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22 workplace tips we learned from The Office
The Office ends its nine-year run tonight. But the sage advice of Michael Scott — that will live forever.
Don’t take your job too seriously.
Don’t take your job too seriously. Vivian Zink/NBC
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fter nine seasons, more than 200 episodes, dozens of epic pranks, a watercooler-buzz-seizing romance, a worrisome change in management, and countless "that's what she said" jokes, The Office is punching its NBC timecard for the last time Thursday night.

Many fans are positively verklempt over the end of this gem of a sitcom. Others are bummed that it's gone on long enough to dull the show's once blindingly hilarious sheen. But everyone should take heart. The Office leaves behind a prodigious legacy: trailblazing comedy, an indelible performance from Steve Carell as Michael Scott, the popularization of the now-inescapable mockumentary genre, and a new generation of comedy stars in John Krasinski, Jenna Fischer, Rainn Wilson, and Mindy Kaling.

Another perk: The Office gave us a lot of advice — useful or otherwise. So as we mourn the end of this workplace comedy, let us remember some of the show's best and most hilarious workplace advice — straight from the mouths of Dunder-Mifflin's finest. Here, office tips to live by, from the sage characters of The Office:

Never trust your HR rep.
Michael: Toby is in HR which technically means he works for Corporate. So he's really not a part of our family. Also he's divorced so he's really not a part of his family.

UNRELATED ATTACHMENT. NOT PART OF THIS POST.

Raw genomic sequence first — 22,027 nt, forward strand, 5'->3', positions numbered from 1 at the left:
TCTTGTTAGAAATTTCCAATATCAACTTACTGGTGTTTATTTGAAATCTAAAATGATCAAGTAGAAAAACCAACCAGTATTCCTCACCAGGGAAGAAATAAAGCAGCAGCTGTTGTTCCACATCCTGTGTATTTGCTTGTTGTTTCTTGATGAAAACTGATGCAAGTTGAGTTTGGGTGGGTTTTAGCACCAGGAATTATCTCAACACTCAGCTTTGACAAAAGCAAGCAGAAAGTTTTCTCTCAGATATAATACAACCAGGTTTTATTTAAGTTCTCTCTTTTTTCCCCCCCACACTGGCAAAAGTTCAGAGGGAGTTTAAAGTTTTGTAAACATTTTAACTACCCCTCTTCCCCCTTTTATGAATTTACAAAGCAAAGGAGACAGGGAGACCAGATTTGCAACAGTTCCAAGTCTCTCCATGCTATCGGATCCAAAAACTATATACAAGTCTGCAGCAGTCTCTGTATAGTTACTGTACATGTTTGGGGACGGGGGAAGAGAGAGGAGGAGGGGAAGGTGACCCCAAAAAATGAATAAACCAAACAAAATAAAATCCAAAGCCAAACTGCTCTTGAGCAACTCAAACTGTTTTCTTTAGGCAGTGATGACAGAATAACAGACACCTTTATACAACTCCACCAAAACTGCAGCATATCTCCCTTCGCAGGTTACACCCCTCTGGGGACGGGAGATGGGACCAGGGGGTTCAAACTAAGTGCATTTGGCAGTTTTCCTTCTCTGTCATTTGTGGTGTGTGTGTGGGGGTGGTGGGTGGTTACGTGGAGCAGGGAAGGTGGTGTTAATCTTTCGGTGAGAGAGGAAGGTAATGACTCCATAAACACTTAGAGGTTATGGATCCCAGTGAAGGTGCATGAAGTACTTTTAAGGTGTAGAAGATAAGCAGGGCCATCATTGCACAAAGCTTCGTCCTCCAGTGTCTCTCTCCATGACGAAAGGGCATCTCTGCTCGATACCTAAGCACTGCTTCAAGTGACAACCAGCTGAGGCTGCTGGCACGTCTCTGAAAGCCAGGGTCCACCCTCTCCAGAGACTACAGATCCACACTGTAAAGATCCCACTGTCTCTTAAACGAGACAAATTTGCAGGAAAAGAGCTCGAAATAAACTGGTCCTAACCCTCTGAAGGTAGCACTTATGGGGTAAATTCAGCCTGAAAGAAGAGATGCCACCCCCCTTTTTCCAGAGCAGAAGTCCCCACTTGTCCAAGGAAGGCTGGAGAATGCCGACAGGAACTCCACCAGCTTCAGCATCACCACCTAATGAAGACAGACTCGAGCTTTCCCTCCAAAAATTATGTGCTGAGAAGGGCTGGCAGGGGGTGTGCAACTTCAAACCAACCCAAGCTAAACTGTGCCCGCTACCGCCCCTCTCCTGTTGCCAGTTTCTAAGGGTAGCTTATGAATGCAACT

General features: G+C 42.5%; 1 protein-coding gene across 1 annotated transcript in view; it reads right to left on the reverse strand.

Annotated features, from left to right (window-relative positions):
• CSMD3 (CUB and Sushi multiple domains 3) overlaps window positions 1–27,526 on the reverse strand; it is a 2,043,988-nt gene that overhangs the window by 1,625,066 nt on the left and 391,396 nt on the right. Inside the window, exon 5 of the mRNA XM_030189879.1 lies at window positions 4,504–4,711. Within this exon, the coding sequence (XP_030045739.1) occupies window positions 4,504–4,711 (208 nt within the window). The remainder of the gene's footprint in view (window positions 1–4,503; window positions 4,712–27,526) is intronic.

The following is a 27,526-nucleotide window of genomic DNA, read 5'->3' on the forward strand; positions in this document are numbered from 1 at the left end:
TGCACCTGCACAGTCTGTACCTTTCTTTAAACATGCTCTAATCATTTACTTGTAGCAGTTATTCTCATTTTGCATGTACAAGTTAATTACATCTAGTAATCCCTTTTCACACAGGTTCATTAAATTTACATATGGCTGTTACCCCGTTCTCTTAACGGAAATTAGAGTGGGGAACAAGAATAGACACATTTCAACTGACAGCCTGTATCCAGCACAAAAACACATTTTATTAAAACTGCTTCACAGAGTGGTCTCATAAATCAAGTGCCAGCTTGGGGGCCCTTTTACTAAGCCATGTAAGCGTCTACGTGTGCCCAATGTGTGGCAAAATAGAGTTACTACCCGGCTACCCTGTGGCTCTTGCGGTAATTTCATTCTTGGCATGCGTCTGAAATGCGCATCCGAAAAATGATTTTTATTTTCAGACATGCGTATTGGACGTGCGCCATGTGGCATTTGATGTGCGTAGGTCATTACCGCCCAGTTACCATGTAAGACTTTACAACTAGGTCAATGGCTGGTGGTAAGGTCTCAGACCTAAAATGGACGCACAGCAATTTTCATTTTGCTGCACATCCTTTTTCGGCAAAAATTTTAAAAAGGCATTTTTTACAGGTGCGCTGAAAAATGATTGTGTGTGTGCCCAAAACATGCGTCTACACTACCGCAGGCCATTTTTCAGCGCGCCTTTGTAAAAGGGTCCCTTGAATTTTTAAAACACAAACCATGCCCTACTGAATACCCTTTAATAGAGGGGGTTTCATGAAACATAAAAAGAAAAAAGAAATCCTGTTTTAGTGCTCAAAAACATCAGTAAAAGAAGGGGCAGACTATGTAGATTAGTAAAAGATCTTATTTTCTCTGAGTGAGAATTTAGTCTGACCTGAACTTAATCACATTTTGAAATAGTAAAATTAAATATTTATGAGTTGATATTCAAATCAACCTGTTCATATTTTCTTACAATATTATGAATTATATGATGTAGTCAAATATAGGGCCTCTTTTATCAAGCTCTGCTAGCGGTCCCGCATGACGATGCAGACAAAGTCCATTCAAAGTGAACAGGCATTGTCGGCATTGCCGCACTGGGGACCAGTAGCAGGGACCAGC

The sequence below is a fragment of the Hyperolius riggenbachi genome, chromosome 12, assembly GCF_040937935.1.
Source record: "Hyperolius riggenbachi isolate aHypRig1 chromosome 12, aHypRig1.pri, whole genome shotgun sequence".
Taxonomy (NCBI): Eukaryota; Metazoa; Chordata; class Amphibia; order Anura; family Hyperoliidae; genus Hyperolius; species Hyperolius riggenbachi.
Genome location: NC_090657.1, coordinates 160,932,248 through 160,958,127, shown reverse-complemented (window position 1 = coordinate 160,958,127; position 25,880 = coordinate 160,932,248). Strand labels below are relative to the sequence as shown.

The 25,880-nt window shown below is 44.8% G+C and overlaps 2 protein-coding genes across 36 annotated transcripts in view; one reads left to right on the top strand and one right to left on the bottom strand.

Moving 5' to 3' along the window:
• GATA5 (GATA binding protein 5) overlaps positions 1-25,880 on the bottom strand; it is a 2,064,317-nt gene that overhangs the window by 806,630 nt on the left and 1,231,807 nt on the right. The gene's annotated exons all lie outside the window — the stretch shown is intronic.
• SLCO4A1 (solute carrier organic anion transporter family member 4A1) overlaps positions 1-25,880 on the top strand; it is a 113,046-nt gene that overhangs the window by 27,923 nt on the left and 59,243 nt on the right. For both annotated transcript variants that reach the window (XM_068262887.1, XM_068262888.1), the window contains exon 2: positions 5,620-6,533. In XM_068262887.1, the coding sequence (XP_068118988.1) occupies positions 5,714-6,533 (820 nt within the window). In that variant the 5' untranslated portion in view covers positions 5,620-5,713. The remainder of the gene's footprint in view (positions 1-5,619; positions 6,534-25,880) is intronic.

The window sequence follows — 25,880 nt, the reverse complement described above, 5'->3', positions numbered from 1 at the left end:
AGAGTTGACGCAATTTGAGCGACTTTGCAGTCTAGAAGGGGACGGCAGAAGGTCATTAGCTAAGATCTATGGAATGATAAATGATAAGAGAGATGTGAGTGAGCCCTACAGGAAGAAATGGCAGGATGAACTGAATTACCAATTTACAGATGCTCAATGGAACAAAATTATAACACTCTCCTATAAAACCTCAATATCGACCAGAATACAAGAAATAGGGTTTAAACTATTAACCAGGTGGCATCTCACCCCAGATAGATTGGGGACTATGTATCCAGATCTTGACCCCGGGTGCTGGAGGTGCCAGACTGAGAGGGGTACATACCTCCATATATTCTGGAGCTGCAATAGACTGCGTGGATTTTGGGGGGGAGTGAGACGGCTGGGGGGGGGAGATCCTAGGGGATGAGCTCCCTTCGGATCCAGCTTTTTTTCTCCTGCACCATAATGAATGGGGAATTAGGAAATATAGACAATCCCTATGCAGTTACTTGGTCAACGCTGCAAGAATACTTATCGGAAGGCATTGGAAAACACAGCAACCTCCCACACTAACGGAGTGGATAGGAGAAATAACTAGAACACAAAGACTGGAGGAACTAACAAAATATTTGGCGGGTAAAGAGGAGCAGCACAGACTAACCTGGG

Don't waste too much time on research.
Michael: Wikipedia is the best thing ever. Anyone in the world can write anything they want about any subject, so you know you are getting the best possible information.

Know when it's time to take a break.
Kevin: I do deserve a vacation. Sometimes Batman's gotta take off his cape.

Never trust technology.
Michael: Everyone always wants new things. Everybody likes new inventions, new technology. People will never be replaced by machines. In the end, life and business are about human connections. And computers are about trying to murder you in a lake. And to me the choice is easy.

Stand your ground against ambitious work rivals.
Gabe: Hey Andy, how about you don't steal my business strategies, and I won't dress like life is just one long brunch.

That "what are you weaknesses?" job interview question is a trick. Don't fall for it.
Michael: Guess what? I have flaws. What are they? Oh I dunno, I sing in the shower? Sometimes I spend too much time volunteering. Occasionally I'll hit somebody with my car. So sue me — no, don't sue me. That is opposite the point I'm trying to make.

Don't fraternize with the grunt workers.
Michael: There's always a distance between a boss and the employees, it's just nature's rule. It's intimidation mostly. It's the awareness that they are not me.

But make sure they still like you.
Michael: Do I want to be feared or loved? Um... easy, both. I want people to be afraid of how much they love me.

And make sure you have a social life outside of the office.